Recipes from Home

Chefs’ Favorite Holiday Dishes

While there are innumerable reasons to think fondly of the holidays, it’s fair to say the edible side of the season plays a big part. Savory and scrumptious with an undeniable pull of the nostalgic, three area chefs share the special food items from home they look forward to during the holidays:

Chef Nick Morse, RYE Restaurant
The soup is a traditional family recipe passed through our family from generation to generation, dating back to the 1980s. The aromas and flavors bring back lots of nostalgic and fond memories from Christmas days past! We love to include our children with cooking this recipe in particular and hope that one day they will enjoy making it with their kids.”


Holiday Turkey Soup

Leftover turkey and bones
1 onion, peeled and quartered
2 onions finely chopped
4 carrots peeled and halved
1 bay leaf
8 cups water
2 leeks finely chopped
8 ounces parsnips finely chopped
2 sticks of celery finely chopped
1 tablespoon of Worcestershire
1 ounce long grain rice
Fresh ground black pepper
2 ounces plain flour
2 ounces butter
½ cup of cream


  • Remove the meat from the turkey, save for later in the recipe. Place the turkey bones into a large pot. Add the onion quarters, carrots, bay leaf and water. Bring to a boil. Skim the Surface of the pot and discard. Cover and simmer for 1½ hours.
  • Strain the stock, reserve 7-8 cups for the next step. Chop the turkey into small cubes and add to the pot. Remove and finely chop the cooked carrots.
  • Place the carrots and turkey in a clean saucepan with the reserved stock, add the remaining vegetables, Worcestershire sauce and rice.
  • Bring to a boil, then reduce heat and simmer for 30 minutes
  • Cream the flour and butter together and slowly mix into the soup. Return to a boil for 5 minutes. Stir in the cream.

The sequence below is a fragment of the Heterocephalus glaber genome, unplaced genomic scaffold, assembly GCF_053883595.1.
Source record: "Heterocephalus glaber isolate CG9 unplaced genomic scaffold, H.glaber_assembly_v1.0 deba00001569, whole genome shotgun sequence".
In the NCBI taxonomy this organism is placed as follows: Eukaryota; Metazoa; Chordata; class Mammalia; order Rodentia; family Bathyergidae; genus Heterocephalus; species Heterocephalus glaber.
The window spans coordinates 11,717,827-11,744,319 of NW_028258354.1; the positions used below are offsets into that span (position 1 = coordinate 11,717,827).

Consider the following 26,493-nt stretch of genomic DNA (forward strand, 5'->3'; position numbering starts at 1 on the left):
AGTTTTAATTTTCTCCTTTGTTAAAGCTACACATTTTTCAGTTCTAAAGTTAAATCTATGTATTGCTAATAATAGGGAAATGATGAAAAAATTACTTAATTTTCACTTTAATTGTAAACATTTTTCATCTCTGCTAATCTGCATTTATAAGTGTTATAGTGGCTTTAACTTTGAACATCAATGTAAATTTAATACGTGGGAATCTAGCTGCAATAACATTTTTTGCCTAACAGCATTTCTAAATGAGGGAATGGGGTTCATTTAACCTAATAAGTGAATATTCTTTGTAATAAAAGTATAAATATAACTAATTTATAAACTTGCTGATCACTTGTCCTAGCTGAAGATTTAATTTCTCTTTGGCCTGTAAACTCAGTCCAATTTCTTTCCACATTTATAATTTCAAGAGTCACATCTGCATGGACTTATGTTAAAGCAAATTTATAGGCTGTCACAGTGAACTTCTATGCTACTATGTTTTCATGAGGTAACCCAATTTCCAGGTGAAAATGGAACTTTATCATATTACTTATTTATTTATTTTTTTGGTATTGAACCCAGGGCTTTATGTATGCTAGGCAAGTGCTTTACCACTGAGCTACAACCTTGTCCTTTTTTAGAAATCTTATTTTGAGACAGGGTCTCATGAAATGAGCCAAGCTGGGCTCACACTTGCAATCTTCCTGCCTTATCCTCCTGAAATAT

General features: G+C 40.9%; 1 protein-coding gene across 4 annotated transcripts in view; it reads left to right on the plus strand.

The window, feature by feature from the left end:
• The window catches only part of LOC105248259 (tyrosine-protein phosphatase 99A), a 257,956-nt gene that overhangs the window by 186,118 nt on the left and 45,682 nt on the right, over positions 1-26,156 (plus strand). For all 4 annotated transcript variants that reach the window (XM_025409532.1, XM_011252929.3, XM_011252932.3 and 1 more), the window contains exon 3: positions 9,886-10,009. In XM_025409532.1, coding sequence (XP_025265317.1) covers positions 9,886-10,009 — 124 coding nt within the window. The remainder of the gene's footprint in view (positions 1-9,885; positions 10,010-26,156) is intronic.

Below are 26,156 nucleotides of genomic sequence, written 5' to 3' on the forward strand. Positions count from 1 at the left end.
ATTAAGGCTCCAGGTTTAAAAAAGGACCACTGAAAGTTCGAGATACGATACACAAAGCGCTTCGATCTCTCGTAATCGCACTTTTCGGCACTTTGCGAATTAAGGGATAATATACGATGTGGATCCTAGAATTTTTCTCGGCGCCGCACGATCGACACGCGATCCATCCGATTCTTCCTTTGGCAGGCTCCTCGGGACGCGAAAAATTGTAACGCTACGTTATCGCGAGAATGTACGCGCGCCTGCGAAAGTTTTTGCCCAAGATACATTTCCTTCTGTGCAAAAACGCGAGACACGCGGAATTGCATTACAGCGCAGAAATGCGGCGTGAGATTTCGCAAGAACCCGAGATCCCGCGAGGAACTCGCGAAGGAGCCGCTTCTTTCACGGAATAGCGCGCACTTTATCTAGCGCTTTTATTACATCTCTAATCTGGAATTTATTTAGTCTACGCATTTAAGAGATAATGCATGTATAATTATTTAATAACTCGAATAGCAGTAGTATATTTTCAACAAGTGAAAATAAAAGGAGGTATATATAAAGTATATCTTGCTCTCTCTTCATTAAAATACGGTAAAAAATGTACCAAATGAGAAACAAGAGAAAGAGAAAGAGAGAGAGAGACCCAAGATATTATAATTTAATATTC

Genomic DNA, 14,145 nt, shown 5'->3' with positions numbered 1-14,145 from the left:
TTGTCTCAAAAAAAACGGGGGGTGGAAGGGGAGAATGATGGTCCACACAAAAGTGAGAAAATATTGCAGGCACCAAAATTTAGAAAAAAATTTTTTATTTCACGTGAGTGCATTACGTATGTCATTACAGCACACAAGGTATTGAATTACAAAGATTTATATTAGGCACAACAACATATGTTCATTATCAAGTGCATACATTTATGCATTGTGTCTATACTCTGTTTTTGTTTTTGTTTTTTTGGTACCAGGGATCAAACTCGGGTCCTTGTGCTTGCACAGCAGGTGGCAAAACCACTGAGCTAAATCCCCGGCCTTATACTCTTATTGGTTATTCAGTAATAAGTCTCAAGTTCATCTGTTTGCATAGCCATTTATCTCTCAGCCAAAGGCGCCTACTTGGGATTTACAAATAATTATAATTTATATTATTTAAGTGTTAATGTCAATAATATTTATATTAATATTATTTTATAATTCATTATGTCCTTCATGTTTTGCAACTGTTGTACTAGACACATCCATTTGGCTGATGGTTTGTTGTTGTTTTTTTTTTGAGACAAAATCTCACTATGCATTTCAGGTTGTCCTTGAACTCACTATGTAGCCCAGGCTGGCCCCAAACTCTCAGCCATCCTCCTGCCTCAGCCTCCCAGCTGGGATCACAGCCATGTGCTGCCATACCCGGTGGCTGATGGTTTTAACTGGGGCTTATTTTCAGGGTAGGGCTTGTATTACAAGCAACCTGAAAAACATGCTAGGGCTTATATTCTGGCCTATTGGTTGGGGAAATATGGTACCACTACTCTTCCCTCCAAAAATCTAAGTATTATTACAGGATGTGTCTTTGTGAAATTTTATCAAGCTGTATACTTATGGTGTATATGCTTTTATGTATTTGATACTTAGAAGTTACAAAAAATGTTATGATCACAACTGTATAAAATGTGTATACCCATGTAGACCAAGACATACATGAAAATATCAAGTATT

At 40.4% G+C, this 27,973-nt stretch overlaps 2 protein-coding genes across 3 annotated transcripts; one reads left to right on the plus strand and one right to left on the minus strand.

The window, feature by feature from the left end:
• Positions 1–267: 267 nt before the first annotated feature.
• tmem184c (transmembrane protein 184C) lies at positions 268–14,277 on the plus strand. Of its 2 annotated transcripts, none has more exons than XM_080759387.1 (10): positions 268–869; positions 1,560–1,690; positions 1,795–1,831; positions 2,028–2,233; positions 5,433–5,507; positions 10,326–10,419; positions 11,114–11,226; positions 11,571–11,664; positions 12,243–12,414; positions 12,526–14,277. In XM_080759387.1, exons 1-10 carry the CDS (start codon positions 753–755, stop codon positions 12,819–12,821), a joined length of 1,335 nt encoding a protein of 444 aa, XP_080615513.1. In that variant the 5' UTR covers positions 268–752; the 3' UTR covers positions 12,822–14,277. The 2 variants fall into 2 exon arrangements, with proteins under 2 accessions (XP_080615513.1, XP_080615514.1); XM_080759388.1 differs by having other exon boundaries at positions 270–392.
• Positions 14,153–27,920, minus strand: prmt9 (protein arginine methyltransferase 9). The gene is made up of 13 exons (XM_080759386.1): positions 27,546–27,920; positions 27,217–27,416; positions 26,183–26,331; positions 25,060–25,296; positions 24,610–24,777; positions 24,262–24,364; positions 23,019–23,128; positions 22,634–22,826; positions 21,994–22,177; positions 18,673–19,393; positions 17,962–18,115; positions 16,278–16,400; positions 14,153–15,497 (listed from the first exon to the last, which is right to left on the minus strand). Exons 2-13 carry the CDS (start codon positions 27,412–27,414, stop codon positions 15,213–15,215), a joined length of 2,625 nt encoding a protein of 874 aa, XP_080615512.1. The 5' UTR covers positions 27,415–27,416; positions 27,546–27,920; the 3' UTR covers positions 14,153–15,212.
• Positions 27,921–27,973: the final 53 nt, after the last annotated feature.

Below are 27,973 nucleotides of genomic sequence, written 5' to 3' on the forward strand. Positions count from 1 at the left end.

• Salt and Pepper to taste.
  • Serve and enjoy!

Chef Heather Karisny, the wandering table
“This recipe was given to my mom by my grandma, and when I think about Christmas growing up, this is one tradition I remember fondly. We would make them as a family on Christmas Eve, and then enjoy them Christmas morning. Now that I have two daughters, we have carried that tradition on with them! We go to their Nana’s house on Christmas Eve, we help make the cinnamon rolls, and then we enjoy them together Christmas morning. We lost my grandma this year, so this Christmas coming up will be even more special with them!”

Grandma’s Cinnamon Roll Monkey Bread

2 loaves Rhodes frozen bread

½ cup salted butter, melted

1 cup brown sugar

1 small package of vanilla pudding (do not use instant)

1 small package of butterscotch pudding (do not use instant)

6 tablespoons milk (might need more*)

3 teaspoons cinnamon


  • In a well greased 9 x 13 pan, place 2 loaves of frozen rhodes bread dough to thaw; do not let it rise. Cover with plastic wrap.
  • When thawed, break ONE loaf apart into small pieces in bottom of the pan.